CHRO South Africa asks the HR community about the challenges they face and how best to address them.
The HR landscape in South Africa consistently faces a range of formidable challenges. CHRO South Africa asked leading HR executives what some of the biggest problems facing the industry are right now and how best to address them.
Phylla Jele, e4’s HR and transformation executive
Definitely culture re-engineering. I believe that the employee that went to work remotely in March 2020 is not the same employee that returned in 2022/2023. This employee has forever been changed: some of us lost loved ones, we lost colleagues, we had to be teachers while kids went online and will forever appreciate teachers because of this. So practices, systems, processes and values changed, and culture was impacted. Leadership now has to work to get staff morale, attrition etc. back on par.
Ross Pickford, head of people at Global Kinetic
With hybrid working, the biggest challenge we all face is keeping our cultures thriving. That is quite a blanket statement and has many parts to it. Any single person who doesn’t ‘feel’ what we perceive as our positive culture, is going to be an active detractor from that dream.
As a business that largely works in teams, we have some great ways to keep our culture, our ways of working, and our teamwork front of mind. However, it is really easy for that to slip and complacency to settle in. Simple things like remote meetings with all cameras off is often how it starts. When we lose physical sight of each other’s reactions and emotions, we easily become disconnected.
The solution? Firstly, get people together – return to human interactions. Secondly, talk to people. Use surveys, have AMA (ask me anything) sessions with your people; find out what is bothering them and what they enjoy. Lastly, provide tools for support. We are doing more in this arena, as it’s a changing landscape.
From reactive tools that offer support, counselling and advice, to proactive tools that encourage physical, mental and emotional wellbeing, we all need to do what we can to support and encourage each other.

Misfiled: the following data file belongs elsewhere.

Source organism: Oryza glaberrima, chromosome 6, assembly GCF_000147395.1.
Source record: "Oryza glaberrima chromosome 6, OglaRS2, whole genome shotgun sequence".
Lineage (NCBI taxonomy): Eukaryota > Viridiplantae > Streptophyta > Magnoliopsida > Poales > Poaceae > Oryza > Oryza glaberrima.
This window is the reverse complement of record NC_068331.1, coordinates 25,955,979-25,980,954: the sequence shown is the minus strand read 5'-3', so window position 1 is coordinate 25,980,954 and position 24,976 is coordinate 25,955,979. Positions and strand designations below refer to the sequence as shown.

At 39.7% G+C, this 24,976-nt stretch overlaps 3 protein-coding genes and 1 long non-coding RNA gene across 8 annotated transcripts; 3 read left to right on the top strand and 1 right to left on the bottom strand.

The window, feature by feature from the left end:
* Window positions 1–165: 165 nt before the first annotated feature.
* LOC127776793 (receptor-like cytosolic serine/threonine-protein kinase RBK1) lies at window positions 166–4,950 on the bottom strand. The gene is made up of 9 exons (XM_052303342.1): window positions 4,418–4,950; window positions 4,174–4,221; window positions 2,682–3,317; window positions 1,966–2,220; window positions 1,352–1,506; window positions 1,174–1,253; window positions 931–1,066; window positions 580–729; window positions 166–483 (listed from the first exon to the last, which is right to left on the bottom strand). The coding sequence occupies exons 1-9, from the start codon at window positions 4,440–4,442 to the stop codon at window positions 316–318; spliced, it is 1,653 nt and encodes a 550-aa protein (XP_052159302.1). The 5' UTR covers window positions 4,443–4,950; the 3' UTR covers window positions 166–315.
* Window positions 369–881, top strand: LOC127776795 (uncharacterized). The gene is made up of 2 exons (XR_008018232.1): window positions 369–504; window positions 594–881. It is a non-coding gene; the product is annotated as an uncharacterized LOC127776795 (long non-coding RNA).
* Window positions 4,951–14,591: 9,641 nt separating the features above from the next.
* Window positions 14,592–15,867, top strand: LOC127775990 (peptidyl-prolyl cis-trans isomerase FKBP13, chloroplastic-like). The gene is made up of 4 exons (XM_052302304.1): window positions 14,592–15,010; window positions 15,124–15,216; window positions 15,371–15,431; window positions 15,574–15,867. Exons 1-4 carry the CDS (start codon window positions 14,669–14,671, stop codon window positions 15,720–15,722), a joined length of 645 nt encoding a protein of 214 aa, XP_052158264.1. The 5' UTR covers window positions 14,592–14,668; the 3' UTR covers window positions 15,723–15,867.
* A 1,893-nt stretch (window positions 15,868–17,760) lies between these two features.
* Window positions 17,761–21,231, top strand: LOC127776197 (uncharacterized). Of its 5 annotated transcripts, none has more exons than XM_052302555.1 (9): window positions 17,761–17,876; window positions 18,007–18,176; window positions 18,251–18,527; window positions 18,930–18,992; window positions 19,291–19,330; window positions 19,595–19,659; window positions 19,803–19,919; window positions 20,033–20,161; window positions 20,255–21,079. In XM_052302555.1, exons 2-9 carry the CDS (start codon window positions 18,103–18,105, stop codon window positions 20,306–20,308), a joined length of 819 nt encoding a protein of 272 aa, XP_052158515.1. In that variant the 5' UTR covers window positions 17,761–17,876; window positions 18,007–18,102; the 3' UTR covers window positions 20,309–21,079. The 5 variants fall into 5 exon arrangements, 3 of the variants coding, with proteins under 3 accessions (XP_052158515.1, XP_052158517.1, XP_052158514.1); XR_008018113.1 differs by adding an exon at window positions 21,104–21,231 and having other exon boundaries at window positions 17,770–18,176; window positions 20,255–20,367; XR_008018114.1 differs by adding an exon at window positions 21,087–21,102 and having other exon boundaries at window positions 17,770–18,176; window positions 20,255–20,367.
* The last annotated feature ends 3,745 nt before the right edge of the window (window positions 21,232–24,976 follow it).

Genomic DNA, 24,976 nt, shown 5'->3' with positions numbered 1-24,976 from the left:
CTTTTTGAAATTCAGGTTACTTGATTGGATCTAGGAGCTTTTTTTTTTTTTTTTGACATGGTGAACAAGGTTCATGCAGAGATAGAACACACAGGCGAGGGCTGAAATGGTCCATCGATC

Phil Tshikotshi, associate vice president, HR at Startek
While there are several challenges facing CHROs in the current ways of working, some of the key challenges include attracting and retaining top talent given the competitive current market.
The advent of COVID-19 has changed the scope of work for many organisations, leaving CHROs with challenges related to change management and digital dexterity. While CHROs face these challenges, not everything is within their control, so my advice would be that CHROs should focus on things they have control over.
As an example, if attracting and retaining talent is a challenge, CHRO’s could build an internal pipeline of key talent who could be upskilled and reskilled for roles for the future. In my opinion, there is also a need to review retention strategies because what we as CHROs may think is the right approach to retaining a key talent may not necessarily resonate with the employees.
Julia Modise Human Resources for BMW Group South Africa
The unpredictability of the work. The geopolitical issues that are taking place, and the instability globally requires HR to think differently. We cannot get into a situation where we make things up as we go along, but now, HR is required to look at the world and see what we can predict, plan for risks, and find answers to mitigate problems before they arise.
The world has also become so small that we now are not only fighting for talent among companies in the country. International companies or companies based elsewhere can hire South Africans to work for them remotely. So, HR needs to be agile and make sure that the people processes, benefits, and pay structures are flexible enough to attract talent and create a culture that people can be happy with.
Culture is crucial to employee and customer experience. What I am acutely aware of is that while technology is great, it can never completely replace human beings, so the human and social aspects will always remain necessary.